Last night was the first night we actually ate from our meal plan for the week! When we’re home together, we’re terrible about cooking some days – really?! I know.

Beef tacos were on the list, and I sorely needed some protein. Chris made taco seasoning from a bunch of spices and had his in taco shells he made. I had my taco over a ton of lettuce. I ate about five bites, but will be having the rest for lunch today. Lettuce tastes soooooo good right now. Yeah, I said that.

Miles had some brown rice, cheerios and H20.

Midway through dinner I noticed someone got comfy with his foot on the table… What a jokester.

I just tried a new app to add collages to my blog, but I’m not sure I like it – Picstitch. I like the look of my blogstomp images better.

On another note, I’ve been inspired by a few running tips shared with me. My co-worker Mary shared a running log she received in her latest Runner’s World Magazine subscription.

She has been wonderful to talk to about running and just being “yourself” as a runner, finding your pace and enjoying being out there. She inspires me and is so full of wisdom! We don’t get to talk often, she is super invested in her teaching, but when we do I feel that much more motivated to keep getting out there for a run.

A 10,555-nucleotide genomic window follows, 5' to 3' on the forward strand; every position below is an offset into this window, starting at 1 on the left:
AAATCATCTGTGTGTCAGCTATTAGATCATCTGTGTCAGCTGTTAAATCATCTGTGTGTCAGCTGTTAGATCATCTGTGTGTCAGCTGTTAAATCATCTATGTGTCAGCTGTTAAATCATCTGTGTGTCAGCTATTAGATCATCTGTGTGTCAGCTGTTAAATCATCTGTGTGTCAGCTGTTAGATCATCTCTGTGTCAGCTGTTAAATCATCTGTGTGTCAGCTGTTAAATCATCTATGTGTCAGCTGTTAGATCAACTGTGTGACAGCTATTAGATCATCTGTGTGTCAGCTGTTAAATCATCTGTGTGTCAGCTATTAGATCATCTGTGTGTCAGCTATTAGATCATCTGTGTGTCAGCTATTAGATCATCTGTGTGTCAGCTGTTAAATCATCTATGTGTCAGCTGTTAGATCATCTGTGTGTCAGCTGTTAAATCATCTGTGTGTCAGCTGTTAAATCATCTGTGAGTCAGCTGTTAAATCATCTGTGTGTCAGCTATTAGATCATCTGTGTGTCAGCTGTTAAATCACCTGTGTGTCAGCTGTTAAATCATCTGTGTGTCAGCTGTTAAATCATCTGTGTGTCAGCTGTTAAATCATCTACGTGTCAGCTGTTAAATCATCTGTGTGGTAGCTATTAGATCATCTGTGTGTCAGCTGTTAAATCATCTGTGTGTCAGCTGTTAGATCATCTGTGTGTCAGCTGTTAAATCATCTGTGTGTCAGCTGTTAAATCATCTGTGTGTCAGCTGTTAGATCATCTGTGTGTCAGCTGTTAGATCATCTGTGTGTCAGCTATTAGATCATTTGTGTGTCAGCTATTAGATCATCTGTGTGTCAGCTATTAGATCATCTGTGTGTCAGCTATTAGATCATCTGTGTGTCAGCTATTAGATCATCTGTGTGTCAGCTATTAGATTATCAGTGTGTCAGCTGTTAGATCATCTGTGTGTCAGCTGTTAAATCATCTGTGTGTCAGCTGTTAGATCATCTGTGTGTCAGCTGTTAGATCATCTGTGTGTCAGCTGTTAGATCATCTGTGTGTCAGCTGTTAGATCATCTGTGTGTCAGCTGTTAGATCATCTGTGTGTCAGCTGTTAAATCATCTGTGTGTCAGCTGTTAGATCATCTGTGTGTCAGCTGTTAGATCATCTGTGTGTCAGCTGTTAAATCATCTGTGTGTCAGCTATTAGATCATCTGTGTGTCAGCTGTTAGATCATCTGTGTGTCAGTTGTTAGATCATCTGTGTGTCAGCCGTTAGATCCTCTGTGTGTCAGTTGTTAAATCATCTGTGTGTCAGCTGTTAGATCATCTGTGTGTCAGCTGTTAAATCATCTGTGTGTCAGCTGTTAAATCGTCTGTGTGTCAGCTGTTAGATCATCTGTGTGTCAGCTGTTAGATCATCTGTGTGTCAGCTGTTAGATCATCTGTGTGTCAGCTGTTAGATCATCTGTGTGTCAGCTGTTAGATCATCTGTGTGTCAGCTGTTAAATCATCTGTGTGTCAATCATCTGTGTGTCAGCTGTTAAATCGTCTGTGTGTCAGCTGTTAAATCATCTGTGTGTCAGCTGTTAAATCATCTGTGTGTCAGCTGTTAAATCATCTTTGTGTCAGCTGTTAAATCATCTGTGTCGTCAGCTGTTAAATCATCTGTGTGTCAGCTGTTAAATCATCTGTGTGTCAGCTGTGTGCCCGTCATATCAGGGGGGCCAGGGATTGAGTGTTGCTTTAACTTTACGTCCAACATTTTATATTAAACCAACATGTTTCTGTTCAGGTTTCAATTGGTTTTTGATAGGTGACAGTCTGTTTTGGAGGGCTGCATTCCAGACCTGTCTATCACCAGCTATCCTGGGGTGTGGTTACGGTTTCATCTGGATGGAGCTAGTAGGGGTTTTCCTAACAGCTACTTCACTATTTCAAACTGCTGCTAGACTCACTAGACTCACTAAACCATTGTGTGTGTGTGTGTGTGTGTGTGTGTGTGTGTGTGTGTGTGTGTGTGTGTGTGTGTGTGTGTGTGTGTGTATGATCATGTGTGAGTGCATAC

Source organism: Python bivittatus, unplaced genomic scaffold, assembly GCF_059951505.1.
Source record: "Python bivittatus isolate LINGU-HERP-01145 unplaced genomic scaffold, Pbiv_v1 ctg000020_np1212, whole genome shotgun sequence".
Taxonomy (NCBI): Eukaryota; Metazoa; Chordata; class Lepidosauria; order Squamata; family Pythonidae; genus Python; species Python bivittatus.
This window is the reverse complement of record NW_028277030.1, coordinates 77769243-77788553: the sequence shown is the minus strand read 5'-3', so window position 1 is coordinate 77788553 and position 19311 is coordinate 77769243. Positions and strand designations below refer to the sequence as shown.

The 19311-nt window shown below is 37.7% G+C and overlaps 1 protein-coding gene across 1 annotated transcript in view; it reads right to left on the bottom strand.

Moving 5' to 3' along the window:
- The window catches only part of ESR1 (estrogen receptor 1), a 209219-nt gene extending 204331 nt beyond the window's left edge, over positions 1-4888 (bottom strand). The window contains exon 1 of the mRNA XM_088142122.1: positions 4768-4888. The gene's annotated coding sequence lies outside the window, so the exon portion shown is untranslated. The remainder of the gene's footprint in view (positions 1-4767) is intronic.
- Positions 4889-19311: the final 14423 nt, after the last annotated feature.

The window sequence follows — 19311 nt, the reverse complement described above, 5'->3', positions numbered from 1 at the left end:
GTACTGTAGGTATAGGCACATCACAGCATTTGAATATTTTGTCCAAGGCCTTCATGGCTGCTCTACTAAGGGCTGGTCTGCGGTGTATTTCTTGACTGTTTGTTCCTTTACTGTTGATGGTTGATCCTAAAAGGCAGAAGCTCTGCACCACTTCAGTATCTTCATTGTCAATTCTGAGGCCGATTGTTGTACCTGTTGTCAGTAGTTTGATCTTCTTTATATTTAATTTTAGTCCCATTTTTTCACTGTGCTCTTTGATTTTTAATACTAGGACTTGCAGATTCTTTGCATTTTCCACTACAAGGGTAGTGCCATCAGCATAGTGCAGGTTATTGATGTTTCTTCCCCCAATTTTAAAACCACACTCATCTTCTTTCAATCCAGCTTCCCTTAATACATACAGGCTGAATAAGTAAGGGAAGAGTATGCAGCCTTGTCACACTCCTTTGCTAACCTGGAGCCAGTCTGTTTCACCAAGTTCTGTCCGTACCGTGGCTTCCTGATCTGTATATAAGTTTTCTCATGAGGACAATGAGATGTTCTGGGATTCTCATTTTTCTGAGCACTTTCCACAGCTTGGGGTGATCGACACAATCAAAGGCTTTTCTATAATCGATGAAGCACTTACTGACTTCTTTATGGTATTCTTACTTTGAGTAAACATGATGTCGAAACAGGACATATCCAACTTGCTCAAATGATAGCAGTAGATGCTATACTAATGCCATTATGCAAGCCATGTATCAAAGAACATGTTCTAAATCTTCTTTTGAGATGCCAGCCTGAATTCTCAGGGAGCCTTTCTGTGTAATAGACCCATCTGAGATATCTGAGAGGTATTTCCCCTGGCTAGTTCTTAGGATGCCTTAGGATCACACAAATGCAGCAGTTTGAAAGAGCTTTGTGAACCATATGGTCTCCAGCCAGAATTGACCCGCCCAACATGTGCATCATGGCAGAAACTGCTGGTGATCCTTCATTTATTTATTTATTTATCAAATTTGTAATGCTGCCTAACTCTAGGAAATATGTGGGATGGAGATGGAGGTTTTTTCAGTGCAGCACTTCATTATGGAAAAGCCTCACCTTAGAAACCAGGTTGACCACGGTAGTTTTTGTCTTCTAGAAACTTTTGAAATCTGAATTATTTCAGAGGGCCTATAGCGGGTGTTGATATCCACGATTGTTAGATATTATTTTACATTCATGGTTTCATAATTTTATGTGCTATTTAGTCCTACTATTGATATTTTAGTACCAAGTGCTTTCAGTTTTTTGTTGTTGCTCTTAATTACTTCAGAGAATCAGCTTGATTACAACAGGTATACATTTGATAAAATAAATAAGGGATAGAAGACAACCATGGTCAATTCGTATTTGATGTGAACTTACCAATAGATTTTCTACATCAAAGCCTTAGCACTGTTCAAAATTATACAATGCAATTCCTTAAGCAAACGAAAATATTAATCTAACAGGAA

Here are a few tips that stood out to me in the RW journal:

You rarely regret the runs you do; you almost always regret the runs you skip.
Yes, yes I do.

Fatigue can signal over-training  Track your resting heart rate each morning. A marked increase may indicate you’re not fully recovered. Take a rest day.
I should track my HR more often. When I was fit before, it was around 65 bpm which put me in the excellent and almost “athlete” area. Wahoo!

Everything I do revolves around food, even running, which I do to eat what I want and stay in shape. – Bobby Flay